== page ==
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Where paths converge at the Great Rock

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This week’s six mile route is perfect for an afternoon stroll, writes Caroline Spalding. Beginning from Todmorden Town Hall, walk past the market to turn onto Stansfield Road, following it past Claremont Place before crossing the railway and continuing [right] along Stansfield Hall Road, past the Hall of the same name; built in 1640 for James Stansfield and extended in 1862 in a ‘Gothic Revival’ style.

Where the road bends, take the track labelled unsuitable for vehicles and meeting a wooden gate, go left, passing the house and making the steep climb uphill. Pause to take in the views unfolding behind you. At the top, turn left and where a bridleway goes left, instead turn right [next to the Golf Club]. Follow the path across and alongside the golf course, passing Rive Rocks. On the course itself is an ancient circular cairn; known as Blackheath Circle, or “Frying Pan Circle”.

You meet the Calderdale Way [CW] and continue in roughly the same direction. You follow the CW all the way to Great Rock. It meets a road, turns left, then right at West Hey Head Farm; you walk through the farm yard where you’ll see geese, a wallaby and deer. Pass behind the farmhouse, cross two fields and then enter moorland. There are a number of very rickety stiles along this piece of the walk and it is very muddy underfoot! Having made the climb; this section of moorland is relatively flat, hence the large number of farms that decorate the landscape.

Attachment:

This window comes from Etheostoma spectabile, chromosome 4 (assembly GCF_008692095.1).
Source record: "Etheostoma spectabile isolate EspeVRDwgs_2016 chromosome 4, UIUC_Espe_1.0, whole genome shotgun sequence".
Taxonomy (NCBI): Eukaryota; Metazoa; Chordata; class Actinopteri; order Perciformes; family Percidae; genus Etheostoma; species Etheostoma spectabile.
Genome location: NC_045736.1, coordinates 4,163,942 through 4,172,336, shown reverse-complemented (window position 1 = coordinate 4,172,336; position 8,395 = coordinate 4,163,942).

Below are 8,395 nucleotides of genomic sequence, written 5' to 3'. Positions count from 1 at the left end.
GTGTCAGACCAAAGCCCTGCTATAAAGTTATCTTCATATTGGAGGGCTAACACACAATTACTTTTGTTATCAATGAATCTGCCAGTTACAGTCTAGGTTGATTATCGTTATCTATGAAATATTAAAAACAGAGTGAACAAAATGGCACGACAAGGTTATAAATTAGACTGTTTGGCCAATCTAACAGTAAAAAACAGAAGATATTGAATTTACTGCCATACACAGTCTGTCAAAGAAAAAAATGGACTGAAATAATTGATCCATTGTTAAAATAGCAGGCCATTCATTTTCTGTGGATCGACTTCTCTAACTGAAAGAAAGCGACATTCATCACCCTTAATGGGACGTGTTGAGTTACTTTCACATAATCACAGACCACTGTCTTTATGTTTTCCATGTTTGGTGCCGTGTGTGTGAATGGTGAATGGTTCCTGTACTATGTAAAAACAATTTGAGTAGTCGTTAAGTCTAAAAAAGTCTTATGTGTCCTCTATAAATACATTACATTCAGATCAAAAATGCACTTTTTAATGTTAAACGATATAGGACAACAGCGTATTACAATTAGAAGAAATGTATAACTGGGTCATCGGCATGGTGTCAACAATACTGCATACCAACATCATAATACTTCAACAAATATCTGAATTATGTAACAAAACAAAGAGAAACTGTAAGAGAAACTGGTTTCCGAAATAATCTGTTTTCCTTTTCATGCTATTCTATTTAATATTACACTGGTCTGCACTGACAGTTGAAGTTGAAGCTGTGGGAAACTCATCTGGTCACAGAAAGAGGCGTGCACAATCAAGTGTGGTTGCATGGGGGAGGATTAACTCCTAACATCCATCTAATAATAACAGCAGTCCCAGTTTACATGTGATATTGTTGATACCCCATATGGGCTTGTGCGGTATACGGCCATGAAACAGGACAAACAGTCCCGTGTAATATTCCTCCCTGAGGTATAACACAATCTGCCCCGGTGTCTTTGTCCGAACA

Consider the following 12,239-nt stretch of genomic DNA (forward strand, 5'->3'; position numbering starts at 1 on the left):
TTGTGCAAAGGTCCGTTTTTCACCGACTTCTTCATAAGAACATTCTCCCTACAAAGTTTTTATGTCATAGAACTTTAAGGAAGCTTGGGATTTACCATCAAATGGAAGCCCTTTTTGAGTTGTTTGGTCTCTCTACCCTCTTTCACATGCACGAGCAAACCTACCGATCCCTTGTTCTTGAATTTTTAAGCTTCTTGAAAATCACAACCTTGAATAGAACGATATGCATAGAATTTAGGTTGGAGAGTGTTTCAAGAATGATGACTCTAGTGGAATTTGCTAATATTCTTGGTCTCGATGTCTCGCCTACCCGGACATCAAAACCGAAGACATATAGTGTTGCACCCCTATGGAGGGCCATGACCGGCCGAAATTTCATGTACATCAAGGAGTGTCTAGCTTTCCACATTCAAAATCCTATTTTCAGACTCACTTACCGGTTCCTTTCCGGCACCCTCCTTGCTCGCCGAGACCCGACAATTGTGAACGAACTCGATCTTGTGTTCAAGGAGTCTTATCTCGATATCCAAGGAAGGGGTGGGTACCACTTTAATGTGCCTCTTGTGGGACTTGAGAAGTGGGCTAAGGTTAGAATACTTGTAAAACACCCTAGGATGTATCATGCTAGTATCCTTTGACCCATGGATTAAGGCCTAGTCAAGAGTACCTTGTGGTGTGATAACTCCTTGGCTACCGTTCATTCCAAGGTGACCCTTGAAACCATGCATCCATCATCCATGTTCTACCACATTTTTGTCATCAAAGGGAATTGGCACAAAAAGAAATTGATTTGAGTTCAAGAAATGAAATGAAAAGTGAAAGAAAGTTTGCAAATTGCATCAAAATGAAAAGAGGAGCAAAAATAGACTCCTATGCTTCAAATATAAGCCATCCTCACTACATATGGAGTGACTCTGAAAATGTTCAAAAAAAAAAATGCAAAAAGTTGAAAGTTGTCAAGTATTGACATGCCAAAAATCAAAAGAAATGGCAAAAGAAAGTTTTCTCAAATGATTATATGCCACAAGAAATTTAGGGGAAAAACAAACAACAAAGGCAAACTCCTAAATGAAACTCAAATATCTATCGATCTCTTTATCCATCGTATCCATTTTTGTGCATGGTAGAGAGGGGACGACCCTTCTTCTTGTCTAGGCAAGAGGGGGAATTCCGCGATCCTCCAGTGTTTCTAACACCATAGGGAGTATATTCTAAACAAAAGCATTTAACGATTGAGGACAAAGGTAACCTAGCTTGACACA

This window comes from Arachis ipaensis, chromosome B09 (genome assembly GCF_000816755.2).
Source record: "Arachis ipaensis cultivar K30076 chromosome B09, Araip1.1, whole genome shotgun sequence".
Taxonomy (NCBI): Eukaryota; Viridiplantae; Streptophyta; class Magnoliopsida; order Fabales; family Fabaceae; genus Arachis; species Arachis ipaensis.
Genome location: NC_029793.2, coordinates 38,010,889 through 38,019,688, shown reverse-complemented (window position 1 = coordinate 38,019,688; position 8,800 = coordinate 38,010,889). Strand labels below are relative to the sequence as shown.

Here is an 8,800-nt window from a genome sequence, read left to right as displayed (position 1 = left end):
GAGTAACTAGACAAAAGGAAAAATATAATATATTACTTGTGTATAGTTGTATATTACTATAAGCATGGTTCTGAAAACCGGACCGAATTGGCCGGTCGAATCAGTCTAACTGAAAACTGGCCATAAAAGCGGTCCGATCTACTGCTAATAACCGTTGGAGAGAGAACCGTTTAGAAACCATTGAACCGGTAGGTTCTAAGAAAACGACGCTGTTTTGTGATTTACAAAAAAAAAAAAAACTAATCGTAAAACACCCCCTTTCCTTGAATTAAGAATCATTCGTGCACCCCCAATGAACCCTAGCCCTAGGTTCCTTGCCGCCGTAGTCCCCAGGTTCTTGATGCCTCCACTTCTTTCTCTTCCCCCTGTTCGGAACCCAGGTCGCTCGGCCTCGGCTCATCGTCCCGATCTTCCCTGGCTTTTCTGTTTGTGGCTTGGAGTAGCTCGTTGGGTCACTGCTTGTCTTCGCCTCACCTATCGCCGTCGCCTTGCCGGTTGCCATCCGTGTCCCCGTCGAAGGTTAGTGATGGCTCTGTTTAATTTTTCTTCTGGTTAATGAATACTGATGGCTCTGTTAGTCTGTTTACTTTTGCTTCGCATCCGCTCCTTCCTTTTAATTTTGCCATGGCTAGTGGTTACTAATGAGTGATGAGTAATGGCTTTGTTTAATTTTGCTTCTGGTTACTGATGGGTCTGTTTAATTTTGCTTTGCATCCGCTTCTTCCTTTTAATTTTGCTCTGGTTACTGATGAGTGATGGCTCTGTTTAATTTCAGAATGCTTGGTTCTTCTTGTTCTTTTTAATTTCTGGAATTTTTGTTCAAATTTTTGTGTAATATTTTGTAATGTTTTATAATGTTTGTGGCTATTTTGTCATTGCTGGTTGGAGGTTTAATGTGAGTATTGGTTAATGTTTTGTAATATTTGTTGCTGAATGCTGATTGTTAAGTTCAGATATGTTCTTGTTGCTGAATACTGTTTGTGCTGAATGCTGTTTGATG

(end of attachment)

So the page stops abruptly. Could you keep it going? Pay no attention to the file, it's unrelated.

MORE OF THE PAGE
The CW meets the Todmorden Centenary Way and the two paths continue together to Great Rock - an unusually knobbly gritstone with many initials carved into its face. Also known as Devil’s Rock; apparently the Devil’s hoof mark can be seen on its top.

Descend by way of the bridleway towards Upper Eastwood. Many of the houses here were home to farmers who also weaved, and the larger building often contained big looms. This duel economy developed in the 15th century as a result of the difficulty surviving primarily on farming. The homes were built by Yeoman; a social status denoting the rank beneath a gentleman. You reach a large pond; filled by Staups Dam higher on the hillside and which powered the mill beneath. Above the water, turn right to take a path across several fields and passing behind a row of cottages; at the end of which turn left. Church House here was apparently a meeting house for Nonconformists.

You pass a house named Mount Pleasant and continue down a tarmac lane also passing Lower East Lee. At the sign for Pextenement Farm [which makes organic cheese] turn right leaving the tarmac, traverse a field and descend toward the sound of running water, where indeed there is a footbridge across the small stream. The path bears left, ignore the way-marker pointing right and progress straight ahead; aiming towards Stoodley Pike on the opposite hillside. You curve around the field edge and join a gravelled path leading past The Chapel House. Turn left and walk between more houses and then go through a gap in the wall; with a church building visible ahead. Soon the canal, main road and railway become visible whilst you follow the wall with a steep drop to your left. You meet a bridleway on a paved driveway and then almost immediately follow the bridleway again left [it is way-marked]. You will come to a road at Bean Hole Head; a listed building dated 1638. Turn left along the road and you see a graveyard above you. Just before the former Cross Stone Church you see the remains of the community stocks used for punishment by way of public humiliation.

Just after the church, turn left down a waymarked path, passing beneath the church, then turning right, almost back on yourself past a row of cottages known as Little Cornwall.

Turn left at a way-marker leaving the track and you come to Broadstone Street. Turning left again at the road junction onto Cross Stone Road; this descends to the main road. We finished by returning along Hallroyd Road and Crescent and following the cycle track alongside the river to take you back to the marketplace.